The 2012 MeCCSA conference at the University of Bedfordshire was as eclectic as usual, with sessions ranging from pornography to public service broadcasting and from the Muppets to Murdoch.
My experience this time, however, was different from previous occasions, given my decision to inveigle my way into the world of practice on the basis of a paper about the status of knowledge in practice-based research. And this conference was rich in practice-based work, with parallel presentations, evening screenings and Q&A sessions with directors. Consequently I am left with impressions of some extraordinary stories, formal experiments and campaigning zeal, all of which shift in and out of focus when viewed through the ‘knowledge’ lens; in other words they become differently meaningful and significant when subjected to questions about the nature of the knowledge they produce, how they articulate it and their relationship with it. In case this sounds too casuistical (my new favourite word since hearing Peter Golding use it at the AGM), it is the exercise of such questions that will enable us to ascertain the relationship between practice and research and, perhaps, dissolve some of the boundaries that currently exist.
In the case of Deirdre O’Neill’s films, made with serving and ex-prisoners, and Kirsten Macleod’s community based work made with women from Govan, there was a sense of the co-production of knowledge. This knowledge could be described as ethnographic from a traditional research perspective, as it facilitated the articulation of understandings of culture, norms and shared beliefs and practices. But it also enabled the participants to reflect on their identities and, through the intervention of the filmmaker/researchers, for an appreciation of their own agency to emerge.
In contrast, Inga Burrows’ films set in the Cardiff Market Hall contained little that could be described as ‘explicit articulation of knowledge’, given their impressionistic, oblique and partial views of working lives and relationships. As research, then, the work seemed to require some form of exegesis in order to make the knowledge unambiguous, but only if we take for granted assumptions about what research is.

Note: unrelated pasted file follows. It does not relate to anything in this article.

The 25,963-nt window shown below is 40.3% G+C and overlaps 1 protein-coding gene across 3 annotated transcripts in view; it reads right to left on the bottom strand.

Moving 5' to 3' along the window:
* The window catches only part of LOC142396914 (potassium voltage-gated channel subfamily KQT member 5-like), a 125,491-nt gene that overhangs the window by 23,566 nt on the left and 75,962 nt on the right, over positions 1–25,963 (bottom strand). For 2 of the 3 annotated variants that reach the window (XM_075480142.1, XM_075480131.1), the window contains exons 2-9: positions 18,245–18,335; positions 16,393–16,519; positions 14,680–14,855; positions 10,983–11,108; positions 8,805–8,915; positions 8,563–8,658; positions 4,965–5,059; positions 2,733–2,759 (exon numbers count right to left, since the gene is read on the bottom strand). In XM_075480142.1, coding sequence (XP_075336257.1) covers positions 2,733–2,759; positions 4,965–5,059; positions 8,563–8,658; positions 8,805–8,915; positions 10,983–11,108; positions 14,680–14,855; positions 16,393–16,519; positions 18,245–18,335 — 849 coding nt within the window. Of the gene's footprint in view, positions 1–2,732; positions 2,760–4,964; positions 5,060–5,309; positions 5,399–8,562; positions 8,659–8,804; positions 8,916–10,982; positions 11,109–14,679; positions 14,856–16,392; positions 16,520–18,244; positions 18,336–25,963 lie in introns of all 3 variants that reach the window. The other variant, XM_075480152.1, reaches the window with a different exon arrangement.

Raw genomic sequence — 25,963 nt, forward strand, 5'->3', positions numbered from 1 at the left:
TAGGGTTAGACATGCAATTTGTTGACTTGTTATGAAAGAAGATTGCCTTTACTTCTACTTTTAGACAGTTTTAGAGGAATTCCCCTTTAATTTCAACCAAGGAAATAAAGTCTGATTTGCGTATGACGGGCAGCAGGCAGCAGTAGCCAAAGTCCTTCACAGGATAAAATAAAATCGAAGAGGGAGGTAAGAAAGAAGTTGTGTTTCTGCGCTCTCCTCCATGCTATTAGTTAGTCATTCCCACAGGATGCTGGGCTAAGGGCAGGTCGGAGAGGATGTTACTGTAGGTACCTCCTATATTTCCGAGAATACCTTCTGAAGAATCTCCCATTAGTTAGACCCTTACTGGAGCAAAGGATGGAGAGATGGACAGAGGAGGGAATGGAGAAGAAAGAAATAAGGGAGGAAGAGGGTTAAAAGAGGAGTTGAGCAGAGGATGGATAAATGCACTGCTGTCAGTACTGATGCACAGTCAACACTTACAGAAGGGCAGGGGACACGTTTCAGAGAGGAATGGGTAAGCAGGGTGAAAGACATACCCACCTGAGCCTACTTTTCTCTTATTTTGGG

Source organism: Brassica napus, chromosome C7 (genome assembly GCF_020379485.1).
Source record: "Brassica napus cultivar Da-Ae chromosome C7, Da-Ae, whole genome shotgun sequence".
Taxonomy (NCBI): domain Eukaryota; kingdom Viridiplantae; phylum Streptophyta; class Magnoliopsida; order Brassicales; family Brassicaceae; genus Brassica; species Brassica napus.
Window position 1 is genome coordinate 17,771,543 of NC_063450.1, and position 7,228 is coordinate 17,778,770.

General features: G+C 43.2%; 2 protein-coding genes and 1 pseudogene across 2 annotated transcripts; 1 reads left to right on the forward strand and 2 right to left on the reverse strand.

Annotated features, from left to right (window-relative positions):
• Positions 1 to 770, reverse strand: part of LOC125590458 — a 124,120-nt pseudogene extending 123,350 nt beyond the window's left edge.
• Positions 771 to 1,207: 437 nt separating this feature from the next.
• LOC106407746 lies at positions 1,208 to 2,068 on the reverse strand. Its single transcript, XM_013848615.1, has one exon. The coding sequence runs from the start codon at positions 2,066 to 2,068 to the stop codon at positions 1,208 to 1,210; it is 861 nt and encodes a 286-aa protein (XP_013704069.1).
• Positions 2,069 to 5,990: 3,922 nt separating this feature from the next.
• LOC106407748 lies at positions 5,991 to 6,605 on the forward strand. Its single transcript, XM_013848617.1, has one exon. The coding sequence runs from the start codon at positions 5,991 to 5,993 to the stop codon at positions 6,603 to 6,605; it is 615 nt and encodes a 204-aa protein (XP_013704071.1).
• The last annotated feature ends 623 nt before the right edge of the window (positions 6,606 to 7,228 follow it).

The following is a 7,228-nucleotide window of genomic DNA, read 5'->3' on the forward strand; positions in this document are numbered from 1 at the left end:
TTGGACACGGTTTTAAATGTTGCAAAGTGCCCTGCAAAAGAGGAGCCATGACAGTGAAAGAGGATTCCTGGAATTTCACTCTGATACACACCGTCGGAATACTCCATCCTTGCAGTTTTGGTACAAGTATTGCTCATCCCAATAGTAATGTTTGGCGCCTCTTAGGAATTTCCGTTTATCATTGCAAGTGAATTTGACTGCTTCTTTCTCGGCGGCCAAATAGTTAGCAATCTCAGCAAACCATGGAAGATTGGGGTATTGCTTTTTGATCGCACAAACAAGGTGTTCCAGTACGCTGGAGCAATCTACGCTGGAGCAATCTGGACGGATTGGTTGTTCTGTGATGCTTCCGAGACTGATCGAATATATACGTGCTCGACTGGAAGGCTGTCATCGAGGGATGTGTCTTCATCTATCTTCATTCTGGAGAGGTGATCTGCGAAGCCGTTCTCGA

This difference in mode and approach to creative work was also exemplified by the two professional filmmakers who presented at the conference – Jan Dunn and Clio Barnard. Jan Dunn, whose first film Gypo was made according to Dogme 95 rules, was, despite this, disarmingly non-theoretical about her work, asserting the importance of instinct and emotion in her process. Clio Barnard, whose film The Arbour was screened on the first evening, however, spoke about her film and installation work as the products of conceptual development and formal experimentation.
My MeCCSA experience ended with Joanna Callaghan and Martin McQuillan’s film (“I melt the glass with my forehead” – Mayakovsky fans will get the reference!) about the rise in tuition fees, which used a documentary mode to put the marketisation of Higher Education in a historical context. This film explored questions about the value of universities – whether or not they constitute something which can be commodified, and in doing so brought me back to my original questions; if research is one of the ‘products’ of universities, what is the nature of this ‘product’? And what forms can it take?
Thanks to Mark Readman for his reflections on practice at the 2012 conference. Further information about the presentations on our Facebook page. If you are interested in hosting an event or are looking for support for an existing event please get in touch:
Powers of the false symposium
Institut Francais & Cine Lumiere, London, UK
May 18-19th 2012
Keynote presentation by Professor Stella Bruzzi
“There is a power inherent in the false: the positive power of ruse, the power to gain a strategic advantage by masking one’s life force.”
This two-day symposium addresses the complex ethics of the manipulation of real people and events in documentary, fact-fiction hybrid cinema and artists’ moving image. Inspired by Gilles Deleuze’s theories of minor cinema and his term ‘powers of the false’, the symposium will turn to other philosophers including Levinas’ philosophy of alterity. Powers of the False looks at filmmaking as a manipulative and coercive agency. When and for what reason is forgery and deception conceptually motivated, even ethically necessary?
Delegate pass (Full Rate/Reduced): 1 day £60/£30 or 2 days £100/£50
To register go to: http://www.institut-francais.org.uk/ or call
the Institut Francais Box Office on: 0207 871 3515
Supported by UEL, the MeCCSA Practice Network, Soda Films and Kings College London